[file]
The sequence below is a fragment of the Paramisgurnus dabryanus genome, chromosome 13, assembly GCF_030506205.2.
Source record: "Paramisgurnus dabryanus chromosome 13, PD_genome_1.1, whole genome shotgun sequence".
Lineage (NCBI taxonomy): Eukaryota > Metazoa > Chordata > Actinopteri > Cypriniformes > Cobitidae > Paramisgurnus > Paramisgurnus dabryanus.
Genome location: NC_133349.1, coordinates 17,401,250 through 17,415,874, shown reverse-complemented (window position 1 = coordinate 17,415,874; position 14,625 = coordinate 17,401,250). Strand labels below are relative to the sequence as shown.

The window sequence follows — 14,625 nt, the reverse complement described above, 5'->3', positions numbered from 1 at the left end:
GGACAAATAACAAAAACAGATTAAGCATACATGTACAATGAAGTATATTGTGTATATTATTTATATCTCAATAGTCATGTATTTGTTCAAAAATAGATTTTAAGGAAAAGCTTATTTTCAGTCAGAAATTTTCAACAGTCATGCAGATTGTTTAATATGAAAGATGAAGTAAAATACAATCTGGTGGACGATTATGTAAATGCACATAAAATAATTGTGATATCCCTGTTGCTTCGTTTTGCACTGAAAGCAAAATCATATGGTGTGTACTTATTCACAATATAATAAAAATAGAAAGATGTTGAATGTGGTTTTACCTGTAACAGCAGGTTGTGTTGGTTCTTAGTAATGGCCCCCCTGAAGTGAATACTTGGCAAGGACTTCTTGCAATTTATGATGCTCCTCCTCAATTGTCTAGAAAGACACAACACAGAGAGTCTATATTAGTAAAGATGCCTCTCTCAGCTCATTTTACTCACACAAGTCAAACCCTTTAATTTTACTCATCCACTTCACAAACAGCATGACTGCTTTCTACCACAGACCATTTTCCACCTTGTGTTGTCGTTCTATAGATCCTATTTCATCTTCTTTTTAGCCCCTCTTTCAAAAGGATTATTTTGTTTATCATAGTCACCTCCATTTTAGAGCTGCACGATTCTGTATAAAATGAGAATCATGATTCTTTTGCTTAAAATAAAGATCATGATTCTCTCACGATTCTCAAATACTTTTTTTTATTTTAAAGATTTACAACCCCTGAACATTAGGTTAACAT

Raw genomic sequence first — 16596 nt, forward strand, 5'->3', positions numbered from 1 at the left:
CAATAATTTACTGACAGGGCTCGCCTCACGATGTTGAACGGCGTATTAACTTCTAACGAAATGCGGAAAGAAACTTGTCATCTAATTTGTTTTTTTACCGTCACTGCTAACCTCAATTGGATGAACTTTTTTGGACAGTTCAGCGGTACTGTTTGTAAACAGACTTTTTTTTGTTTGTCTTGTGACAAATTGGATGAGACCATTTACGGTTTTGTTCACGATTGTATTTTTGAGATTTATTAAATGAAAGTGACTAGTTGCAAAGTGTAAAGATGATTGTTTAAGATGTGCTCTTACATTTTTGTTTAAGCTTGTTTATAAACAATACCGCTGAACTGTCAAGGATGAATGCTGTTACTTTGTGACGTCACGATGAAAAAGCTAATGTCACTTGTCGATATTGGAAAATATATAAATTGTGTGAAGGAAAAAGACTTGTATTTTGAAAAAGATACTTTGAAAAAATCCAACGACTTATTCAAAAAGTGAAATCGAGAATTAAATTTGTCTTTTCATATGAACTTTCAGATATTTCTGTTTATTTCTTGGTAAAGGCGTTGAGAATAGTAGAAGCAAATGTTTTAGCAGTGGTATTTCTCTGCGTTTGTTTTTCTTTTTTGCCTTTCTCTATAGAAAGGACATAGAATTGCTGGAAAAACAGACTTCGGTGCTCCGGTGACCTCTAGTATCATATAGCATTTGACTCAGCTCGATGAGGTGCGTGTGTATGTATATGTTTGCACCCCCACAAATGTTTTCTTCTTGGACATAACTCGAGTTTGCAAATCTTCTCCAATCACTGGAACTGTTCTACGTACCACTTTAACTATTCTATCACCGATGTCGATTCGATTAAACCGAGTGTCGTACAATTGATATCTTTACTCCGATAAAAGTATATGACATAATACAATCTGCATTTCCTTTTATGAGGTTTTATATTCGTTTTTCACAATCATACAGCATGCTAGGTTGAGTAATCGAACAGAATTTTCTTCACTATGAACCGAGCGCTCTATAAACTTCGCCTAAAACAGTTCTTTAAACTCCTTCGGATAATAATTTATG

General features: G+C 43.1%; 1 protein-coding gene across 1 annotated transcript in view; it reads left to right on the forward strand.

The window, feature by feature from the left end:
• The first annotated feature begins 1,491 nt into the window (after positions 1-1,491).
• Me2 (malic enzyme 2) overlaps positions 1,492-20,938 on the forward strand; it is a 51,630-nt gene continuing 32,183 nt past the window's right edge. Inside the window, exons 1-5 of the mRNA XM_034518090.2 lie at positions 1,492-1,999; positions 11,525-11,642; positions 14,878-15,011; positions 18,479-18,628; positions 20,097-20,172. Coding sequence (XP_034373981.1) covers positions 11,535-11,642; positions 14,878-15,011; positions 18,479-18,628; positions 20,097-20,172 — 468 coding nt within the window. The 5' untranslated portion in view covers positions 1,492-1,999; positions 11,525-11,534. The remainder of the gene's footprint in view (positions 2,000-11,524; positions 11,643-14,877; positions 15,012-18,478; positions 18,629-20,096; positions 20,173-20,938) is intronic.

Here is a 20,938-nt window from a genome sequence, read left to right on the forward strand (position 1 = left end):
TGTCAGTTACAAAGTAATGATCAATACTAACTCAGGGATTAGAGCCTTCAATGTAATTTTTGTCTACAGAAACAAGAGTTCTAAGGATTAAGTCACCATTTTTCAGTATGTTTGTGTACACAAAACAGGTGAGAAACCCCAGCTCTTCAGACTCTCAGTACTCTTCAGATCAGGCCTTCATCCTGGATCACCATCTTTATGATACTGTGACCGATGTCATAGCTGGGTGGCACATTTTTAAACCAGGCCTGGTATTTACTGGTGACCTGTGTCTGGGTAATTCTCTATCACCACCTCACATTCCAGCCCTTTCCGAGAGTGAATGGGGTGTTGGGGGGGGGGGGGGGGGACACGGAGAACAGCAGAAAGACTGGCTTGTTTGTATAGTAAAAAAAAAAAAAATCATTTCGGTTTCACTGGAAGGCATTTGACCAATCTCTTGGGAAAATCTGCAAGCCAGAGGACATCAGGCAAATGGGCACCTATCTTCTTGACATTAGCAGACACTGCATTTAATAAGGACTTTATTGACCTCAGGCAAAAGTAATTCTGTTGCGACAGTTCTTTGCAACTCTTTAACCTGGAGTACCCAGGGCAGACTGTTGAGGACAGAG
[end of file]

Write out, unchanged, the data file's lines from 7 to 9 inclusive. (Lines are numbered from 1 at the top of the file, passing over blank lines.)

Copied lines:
Raw genomic sequence first — 16596 nt, forward strand, 5'->3', positions numbered from 1 at the left:
CAATAATTTACTGACAGGGCTCGCCTCACGATGTTGAACGGCGTATTAACTTCTAACGAAATGCGGAAAGAAACTTGTCATCTAATTTGTTTTTTTACCGTCACTGCTAACCTCAATTGGATGAACTTTTTTGGACAGTTCAGCGGTACTGTTTGTAAACAGACTTTTTTTTGTTTGTCTTGTGACAAATTGGATGAGACCATTTACGGTTTTGTTCACGATTGTATTTTTGAGATTTATTAAATGAAAGTGACTAGTTGCAAAGTGTAAAGATGATTGTTTAAGATGTGCTCTTACATTTTTGTTTAAGCTTGTTTATAAACAATACCGCTGAACTGTCAAGGATGAATGCTGTTACTTTGTGACGTCACGATGAAAAAGCTAATGTCACTTGTCGATATTGGAAAATATATAAATTGTGTGAAGGAAAAAGACTTGTATTTTGAAAAAGATACTTTGAAAAAATCCAACGACTTATTCAAAAAGTGAAATCGAGAATTAAATTTGTCTTTTCATATGAACTTTCAGATATTTCTGTTTATTTCTTGGTAAAGGCGTTGAGAATAGTAGAAGCAAATGTTTTAGCAGTGGTATTTCTCTGCGTTTGTTTTTCTTTTTTGCCTTTCTCTATAGAAAGGACATAGAATTGCTGGAAAAACAGACTTCGGTGCTCCGGTGACCTCTAGTATCATATAGCATTTGACTCAGCTCGATGAGGTGCGTGTGTATGTATATGTTTGCACCCCCACAAATGTTTTCTTCTTGGACATAACTCGAGTTTGCAAATCTTCTCCAATCACTGGAACTGTTCTACGTACCACTTTAACTATTCTATCACCGATGTCGATTCGATTAAACCGAGTGTCGTACAATTGATATCTTTACTCCGATAAAAGTATATGACATAATACAATCTGCATTTCCTTTTATGAGGTTTTATATTCGTTTTTCACAATCATACAGCATGCTAGGTTGAGTAATCGAACAGAATTTTCTTCACTATGAACCGAGCGCTCTATAAACTTCGCCTAAAACAGTTCTTTAAACTCCTTCGGATAATAATTTATG

General features: G+C 43.1%; 1 protein-coding gene across 1 annotated transcript in view; it reads left to right on the forward strand.